A three-judge appeals court panel has granted the Justice Department’s request to block aspects of U.S. District Court Judge Aileen Cannon’s ruling that delayed a criminal investigation into highly sensitive documents seized from former President Donald Trump’s Mar-a-Lago estate.
The panel ruled that Cannon, a Trump appointee, erred when she temporarily barred federal prosecutors from using the roughly 100 documents — marked classified — recovered from Trump’s estate as part of a criminal investigation.
Trump “has not even attempted to show that he has a need to know the information contained in the classified documents,” the panel ruled in a 29 pages decision. “Nor has he established that the current administration has waived this requirement for these documents.”
Two of the three judges on the panel, Andrew Brasher and Britt Grant, were appointed to the court by Trump. The third, Robin Rosenbaum, was appointed by President Barack Obama. In the unanimous ruling, the justices declared it “clearly” that the public interest was in favor of allowing the Justice Department to determine whether any of the records were disclosed improperly, risking harm to national security.
“For our part, we cannot discern why plaintiff would have an individual interest in or need for any of the hundreds of classified documents,” the appeals court wrote in an opinion that did not name any individual judge as an author.
While Cannon speculated in its ruling that allowing investigators continued access to the documents could result in leaks of their contents, the appeals panel dismissed that concern.
“Allowing the United States to retain the documents does not indicate that they will be released; one purpose of the United States’ efforts to investigate the recovered classified documents is to limit unauthorized disclosure of the information they contain,” the appeals judges wrote. “Not only that, but any authorized official who makes an improper disclosure risks his own criminal liability.”
The 11th Circuit’s rules appear to preclude any attempt to ask the full court to reconsider the government’s proposal, but Trump could seek emergency relief from the Supreme Court.
Trump’s lawyer Christopher Kise did not immediately respond to a request for comment on the ruling.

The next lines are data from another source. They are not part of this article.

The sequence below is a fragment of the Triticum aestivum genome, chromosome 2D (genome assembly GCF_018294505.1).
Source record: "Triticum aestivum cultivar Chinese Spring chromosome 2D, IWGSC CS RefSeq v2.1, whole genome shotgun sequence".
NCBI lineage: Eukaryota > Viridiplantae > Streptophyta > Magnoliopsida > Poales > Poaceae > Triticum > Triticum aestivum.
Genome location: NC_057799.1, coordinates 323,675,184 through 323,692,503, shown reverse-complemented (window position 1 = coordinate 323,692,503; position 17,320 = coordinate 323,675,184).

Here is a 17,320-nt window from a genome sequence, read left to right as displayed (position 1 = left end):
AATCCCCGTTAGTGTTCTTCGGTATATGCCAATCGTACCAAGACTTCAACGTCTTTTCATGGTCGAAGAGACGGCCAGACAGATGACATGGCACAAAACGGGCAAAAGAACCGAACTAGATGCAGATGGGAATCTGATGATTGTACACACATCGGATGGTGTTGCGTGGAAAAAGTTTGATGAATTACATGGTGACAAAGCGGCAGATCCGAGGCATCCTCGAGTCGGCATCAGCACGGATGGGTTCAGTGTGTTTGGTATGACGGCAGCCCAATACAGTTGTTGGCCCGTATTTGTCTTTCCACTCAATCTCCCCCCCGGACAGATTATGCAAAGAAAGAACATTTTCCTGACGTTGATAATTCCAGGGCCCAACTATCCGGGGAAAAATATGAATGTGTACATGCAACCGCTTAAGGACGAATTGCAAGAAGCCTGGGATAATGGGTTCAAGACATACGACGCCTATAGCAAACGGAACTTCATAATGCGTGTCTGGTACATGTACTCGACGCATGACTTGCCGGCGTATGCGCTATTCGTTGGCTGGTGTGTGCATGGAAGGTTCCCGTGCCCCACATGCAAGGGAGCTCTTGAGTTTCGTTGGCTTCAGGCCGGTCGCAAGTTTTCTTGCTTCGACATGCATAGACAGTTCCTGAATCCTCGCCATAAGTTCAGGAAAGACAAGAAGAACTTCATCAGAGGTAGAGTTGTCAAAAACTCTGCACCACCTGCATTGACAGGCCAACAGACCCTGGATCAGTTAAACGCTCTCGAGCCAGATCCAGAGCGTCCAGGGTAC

The appeals court’s opinion was lenient on Cannon and filled with indications that the appeals judges took a very different approach to the document battle than she did.
Trump’s legal team, Cannon and even a senior judge she appointed as a special master, have generally referred to the national security documents in question as “marked classified,” deferring at least to some extent to Trump’s claim that he declassified all the records found. at Mar-a-Lago, despite a lack of evidence to support his claim. But the appeals court panel took a different approach, often unreservedly referring to the records as “classified.”
They also characterized the public controversy over possible declassification of the documents as a “red herring,” arguing that while true, “it would not explain why [Trump] have a personal interest in them.”
Throughout their decision, the three judges made it clear they had little patience for Trump’s freewheeling claims about the status of the 100 documents, noting that he had not produced evidence to support those public claims. And they dryly noted that there is a sensible reason why documents contain classified markings.
“Classified documents are marked to show that they are classified, for example with their classification level,” the panel noted.
The timing of the appeals court’s decision, which came less than 24 hours after the parties concluded legal briefing on the issue, also signaled that the panel viewed the issue as straightforward.